Joe Piscopo rose to fame in the early 1980s when he joined the cast of Saturday Night Live and began delivering his spot-on impersonations of Frank Sinatra, David Letterman, Bruce Springsteen, Jerry Lewis, Andy Rooney and many more celebrities.
Now he’s a morning host for AM 970 The Answer, a news and talk radio station based in New York, and a roving entertainer. He brings his mix of comedy and music to Riverhead’s Suffolk Theater on June 20.
Speaking from his Manhattan radio studio, Piscopo explains his stage show is inspired by 1960s Las Vegas and the performances of Frank Sinatra, the Rat Pack and Louis Prima, who became known as “The King of Swing.”
“Those guys really just electrified Vegas back then…” Piscopo says. “Louis Prima actually invented that whole genre of just getting crazy on stage.”
Joe Muccioli, a conductor and the artistic director of Red Bank’s Jazz Arts Project, will back Piscopo up with a big band. Piscopo will also play instruments and sing original comedy songs, a parody of “Sweet Caroline,” and what he calls “schtick kind of tunes” in the style of Sinatra and other singers he admires.
“It’s G-rated,” Piscopo notes. ”Anybody can come to the show and it’s just something that I think is safe to say you don’t see out there anymore.”
When he was developing his Sinatra impression for Saturday Night Live, he was worried that the real Sinatra—who Piscopo affectionately calls “the Old Man”—wouldn’t like it. SNL’s talent coordinator Neil Levy has said Piscopo was terrified Sinatra would have him whacked. But Piscopo says his worry wasn’t out of fear—it was out of respect for Sinatra, for his own father and for the whole Greatest Generation. “That was a generation that we will never see the likes of again,” Piscopo says.
Not only did Sinatra approve, he bestowed upon Piscopo the title “Vice Chairman of the Board.”
Piscopo recently reprised the impression at Studio 8H for SNL’s 40th anniversary special. “I was honored that Lorne Michaels thought I should perform,” he says. Being back there for rehearsal, he was appreciative of how meticulous everyone at SNL still is—from the tuxedo he wore, to where “Sinatra” would put out his cigarette.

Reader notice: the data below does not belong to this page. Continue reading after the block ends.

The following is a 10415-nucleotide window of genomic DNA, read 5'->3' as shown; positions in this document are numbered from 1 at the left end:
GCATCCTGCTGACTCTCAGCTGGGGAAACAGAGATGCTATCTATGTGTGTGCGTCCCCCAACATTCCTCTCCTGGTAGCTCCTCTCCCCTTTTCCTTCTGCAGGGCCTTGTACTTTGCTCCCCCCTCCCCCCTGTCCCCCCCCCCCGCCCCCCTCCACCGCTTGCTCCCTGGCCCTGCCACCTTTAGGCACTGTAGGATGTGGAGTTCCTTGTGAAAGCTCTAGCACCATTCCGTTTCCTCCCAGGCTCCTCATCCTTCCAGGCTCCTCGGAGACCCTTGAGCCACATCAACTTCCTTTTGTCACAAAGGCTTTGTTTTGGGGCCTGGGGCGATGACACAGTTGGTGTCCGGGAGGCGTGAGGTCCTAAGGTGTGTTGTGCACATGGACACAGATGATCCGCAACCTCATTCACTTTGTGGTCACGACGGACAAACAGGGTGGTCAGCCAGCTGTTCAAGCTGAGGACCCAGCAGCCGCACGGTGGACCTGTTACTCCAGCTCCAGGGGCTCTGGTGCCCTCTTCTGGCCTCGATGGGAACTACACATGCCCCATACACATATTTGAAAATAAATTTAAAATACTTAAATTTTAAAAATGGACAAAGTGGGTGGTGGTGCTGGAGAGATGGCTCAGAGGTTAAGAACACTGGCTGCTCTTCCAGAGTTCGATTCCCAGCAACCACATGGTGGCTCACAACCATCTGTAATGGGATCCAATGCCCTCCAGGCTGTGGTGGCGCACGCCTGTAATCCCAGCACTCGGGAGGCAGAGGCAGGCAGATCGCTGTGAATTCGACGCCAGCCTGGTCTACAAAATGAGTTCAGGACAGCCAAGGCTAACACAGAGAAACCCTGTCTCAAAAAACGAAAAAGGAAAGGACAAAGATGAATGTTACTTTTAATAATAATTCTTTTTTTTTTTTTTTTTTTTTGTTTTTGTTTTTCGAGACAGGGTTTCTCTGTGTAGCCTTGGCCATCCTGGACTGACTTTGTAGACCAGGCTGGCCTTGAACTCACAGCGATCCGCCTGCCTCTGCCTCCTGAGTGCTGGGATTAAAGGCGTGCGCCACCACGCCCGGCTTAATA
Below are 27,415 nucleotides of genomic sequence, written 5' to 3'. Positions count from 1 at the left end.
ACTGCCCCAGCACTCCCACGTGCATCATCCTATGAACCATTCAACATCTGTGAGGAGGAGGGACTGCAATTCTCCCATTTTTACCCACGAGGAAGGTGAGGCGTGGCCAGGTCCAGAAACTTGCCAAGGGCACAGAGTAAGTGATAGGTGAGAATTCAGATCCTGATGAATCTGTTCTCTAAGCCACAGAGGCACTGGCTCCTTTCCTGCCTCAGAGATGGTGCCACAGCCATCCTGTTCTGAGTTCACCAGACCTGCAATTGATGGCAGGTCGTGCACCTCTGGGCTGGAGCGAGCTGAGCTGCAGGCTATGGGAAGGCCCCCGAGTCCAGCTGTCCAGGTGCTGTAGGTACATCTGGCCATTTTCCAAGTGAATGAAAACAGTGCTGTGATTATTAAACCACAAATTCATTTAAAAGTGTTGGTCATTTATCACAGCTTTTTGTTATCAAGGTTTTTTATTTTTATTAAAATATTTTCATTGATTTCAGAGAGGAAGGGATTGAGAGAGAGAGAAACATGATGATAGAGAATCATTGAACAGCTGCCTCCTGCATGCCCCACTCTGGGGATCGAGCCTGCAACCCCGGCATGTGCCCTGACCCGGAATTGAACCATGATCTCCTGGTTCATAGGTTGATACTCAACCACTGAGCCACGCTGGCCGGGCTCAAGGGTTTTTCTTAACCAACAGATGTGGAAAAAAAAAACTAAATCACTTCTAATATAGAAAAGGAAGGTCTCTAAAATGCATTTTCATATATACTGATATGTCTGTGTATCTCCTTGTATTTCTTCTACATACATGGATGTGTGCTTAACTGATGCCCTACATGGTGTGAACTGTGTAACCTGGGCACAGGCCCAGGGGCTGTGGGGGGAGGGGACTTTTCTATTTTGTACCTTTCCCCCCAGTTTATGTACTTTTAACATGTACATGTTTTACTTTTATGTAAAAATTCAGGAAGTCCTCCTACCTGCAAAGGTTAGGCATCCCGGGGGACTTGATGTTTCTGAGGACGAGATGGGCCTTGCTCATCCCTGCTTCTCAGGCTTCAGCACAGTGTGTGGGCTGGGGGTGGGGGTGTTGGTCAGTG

“I looked at these guys and said, ‘Do you realize we’re the only guys in the world that would understand what we’re doing here?’” Piscopo recalls. “It was so revealing to me of how much I learned from that show.” He says it was only then that he realized why he is so meticulous in preparing for his own performances today: He picked it up from the brilliant people at SNL.
Piscopo was a cast member from 1980 to 1984. He often shared the stage with Eddie Murphy. He and Murphy were the only two cast members that producer Jean Doumanian hired in SNL’s tumultuous sixth season who lasted more than a year. After SNL, Piscopo acted in a number of films. He starred opposite Danny DeVito in Wise Guys, with Treat Williams in Dead Heat and with Michael Keaton in Johnny Dangerously.
His comedy and characters often derive from his heritage and home state: He’s an Italian-American from New Jersey. He admits that when it comes to Jersey, a lot of jokes write themselves.
“I still live in Jersey,” he says. “I live there, I’ll die there. I love Jersey, it’s my home and I love the people there. But if you’re from Jersey, you can make the jokes. It’s like I always say, ‘If you’re Italian you can make the jokes about the Italians, but if you’re not Italian—don’t even think about it.'”
Joe Piscopo performs at Suffolk Theater, 118 East Main Street, Riverhead, at 8 p.m. on June 20. Doors opens at 6:30 p.m. for dinner and drinks. Tickets are $47. Call 631-727-4343 or visit suffolktheater.com.